• Published date 2016-03-23
  • Coordinating group(s) Education, International Development
  • Type of document Review Plain language summary
  • Title Parental, community and familial support interventions to improve children’s literacy in developing countries
  • Library Image Library Image
  • See the full review https://onlinelibrary.wiley.com/doi/10.4073/csr.2016.4
  • Records available in English, Hindi, Spanish
  • English

    PLAIN LANGUAGE SUMMARY

    Limited evidence of effectiveness for home- or community-based child literacy programmes yet some approaches improve outcomes

    There is a wide range of models for out-of-school interventions to improve children’s literacy. Most of these models have not been subject to rigorous evaluation. Support to parents and peers has been largely ineffective in improving literacy, though it has worked in some places. Educational TV has positive effects.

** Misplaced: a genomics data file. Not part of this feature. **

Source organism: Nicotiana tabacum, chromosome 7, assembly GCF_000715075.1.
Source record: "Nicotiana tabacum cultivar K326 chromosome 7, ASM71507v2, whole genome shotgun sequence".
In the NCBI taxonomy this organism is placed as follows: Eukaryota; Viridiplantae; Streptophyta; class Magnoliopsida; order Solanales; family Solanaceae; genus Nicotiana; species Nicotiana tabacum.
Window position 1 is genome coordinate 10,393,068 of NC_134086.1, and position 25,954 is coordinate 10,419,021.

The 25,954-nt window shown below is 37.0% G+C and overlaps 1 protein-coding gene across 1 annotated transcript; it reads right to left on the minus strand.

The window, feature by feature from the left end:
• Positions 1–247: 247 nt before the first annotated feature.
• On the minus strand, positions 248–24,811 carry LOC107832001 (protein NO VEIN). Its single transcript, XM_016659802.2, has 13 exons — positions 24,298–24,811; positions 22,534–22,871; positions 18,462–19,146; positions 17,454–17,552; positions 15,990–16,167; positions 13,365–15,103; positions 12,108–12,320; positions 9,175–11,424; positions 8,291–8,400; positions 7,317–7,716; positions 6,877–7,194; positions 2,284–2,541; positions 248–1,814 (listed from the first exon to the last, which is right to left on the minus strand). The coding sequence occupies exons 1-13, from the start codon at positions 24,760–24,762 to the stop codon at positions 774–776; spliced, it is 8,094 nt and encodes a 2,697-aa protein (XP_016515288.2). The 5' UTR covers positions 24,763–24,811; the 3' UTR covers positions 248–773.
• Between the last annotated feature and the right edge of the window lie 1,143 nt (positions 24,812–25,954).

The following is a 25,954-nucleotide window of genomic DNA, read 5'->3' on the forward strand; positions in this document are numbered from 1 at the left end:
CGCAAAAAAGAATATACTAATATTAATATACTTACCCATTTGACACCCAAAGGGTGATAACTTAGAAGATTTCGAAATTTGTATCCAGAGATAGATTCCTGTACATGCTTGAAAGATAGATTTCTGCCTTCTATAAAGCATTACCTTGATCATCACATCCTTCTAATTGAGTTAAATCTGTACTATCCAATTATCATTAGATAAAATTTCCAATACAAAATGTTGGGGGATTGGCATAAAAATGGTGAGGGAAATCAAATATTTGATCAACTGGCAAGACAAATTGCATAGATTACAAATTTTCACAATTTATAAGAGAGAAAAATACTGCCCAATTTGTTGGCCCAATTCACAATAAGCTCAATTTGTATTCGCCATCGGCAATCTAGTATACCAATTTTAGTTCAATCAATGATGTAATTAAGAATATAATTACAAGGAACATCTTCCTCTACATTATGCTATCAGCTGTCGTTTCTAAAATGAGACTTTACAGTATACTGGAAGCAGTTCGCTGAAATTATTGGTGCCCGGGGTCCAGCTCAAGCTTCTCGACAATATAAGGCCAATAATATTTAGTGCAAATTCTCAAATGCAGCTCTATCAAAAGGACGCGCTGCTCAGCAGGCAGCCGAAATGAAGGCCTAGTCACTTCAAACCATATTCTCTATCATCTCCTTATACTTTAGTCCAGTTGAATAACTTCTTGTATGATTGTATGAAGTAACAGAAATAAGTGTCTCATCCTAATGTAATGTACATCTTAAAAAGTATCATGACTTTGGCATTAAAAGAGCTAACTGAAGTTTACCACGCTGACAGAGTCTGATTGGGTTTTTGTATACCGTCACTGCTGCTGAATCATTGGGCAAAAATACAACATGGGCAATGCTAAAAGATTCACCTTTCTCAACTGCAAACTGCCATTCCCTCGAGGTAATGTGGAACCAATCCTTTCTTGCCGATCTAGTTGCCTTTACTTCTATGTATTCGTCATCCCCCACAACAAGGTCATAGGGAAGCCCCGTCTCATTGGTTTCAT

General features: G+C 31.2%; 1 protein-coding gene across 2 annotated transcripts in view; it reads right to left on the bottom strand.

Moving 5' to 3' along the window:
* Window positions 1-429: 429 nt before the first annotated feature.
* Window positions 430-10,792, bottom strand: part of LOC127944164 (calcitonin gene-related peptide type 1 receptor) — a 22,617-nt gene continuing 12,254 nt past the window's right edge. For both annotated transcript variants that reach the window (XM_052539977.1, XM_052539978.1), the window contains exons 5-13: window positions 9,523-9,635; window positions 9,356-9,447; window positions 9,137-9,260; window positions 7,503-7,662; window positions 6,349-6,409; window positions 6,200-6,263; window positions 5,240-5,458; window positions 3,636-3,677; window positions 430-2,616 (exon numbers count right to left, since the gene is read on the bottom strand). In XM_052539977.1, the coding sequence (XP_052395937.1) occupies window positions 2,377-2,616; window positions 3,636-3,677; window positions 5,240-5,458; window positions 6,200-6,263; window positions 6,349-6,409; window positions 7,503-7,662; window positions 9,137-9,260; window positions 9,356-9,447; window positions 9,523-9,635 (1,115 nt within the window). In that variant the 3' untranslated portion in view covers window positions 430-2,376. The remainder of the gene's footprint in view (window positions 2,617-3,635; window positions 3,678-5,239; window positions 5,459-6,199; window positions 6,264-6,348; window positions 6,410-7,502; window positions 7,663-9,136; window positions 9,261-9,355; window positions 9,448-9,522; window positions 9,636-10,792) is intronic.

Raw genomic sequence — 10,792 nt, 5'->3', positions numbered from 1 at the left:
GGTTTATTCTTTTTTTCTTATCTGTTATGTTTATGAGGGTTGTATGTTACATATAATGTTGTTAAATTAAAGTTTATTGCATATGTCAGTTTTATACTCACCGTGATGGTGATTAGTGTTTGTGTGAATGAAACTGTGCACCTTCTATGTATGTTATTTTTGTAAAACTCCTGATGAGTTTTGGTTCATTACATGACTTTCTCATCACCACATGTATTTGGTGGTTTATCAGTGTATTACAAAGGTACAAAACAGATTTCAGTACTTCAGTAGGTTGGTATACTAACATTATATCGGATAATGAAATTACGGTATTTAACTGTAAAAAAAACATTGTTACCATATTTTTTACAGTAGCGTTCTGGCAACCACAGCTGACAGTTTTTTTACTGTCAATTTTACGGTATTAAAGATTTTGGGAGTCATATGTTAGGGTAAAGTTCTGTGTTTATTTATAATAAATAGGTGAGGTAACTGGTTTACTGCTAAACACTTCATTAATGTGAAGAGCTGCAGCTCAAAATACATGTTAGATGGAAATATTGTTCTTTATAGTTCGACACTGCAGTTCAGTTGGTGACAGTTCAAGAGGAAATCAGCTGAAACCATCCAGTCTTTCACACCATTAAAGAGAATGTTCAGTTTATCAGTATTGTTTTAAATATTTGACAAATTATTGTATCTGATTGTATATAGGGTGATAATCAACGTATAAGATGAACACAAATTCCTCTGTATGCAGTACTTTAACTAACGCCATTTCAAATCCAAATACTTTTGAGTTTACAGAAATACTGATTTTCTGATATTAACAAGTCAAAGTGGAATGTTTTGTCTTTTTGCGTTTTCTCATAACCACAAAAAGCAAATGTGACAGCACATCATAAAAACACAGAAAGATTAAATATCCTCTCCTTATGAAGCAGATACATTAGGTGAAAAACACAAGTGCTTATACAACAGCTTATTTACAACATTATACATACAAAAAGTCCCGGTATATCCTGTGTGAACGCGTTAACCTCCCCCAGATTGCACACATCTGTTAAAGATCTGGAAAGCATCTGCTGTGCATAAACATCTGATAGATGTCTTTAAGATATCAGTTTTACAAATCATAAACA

What did the review study?

    For a majority of the world’s children academic learning is neither occurring at expected rates nor supplying the basic foundational skills necessary to succeed in the 21st century. This review examines the availability of evidence and its findings about the effectiveness of interventions to improve parental, familial, and community support for children’s literacy development in developing countries.

    What is the aim of this review?

    This Campbell systematic review assesses the effectiveness of parental, familial, and community support for children’s literacy development in developing countries. The review summarises findings from 13 studies, of which 10 were used for meta-analysis.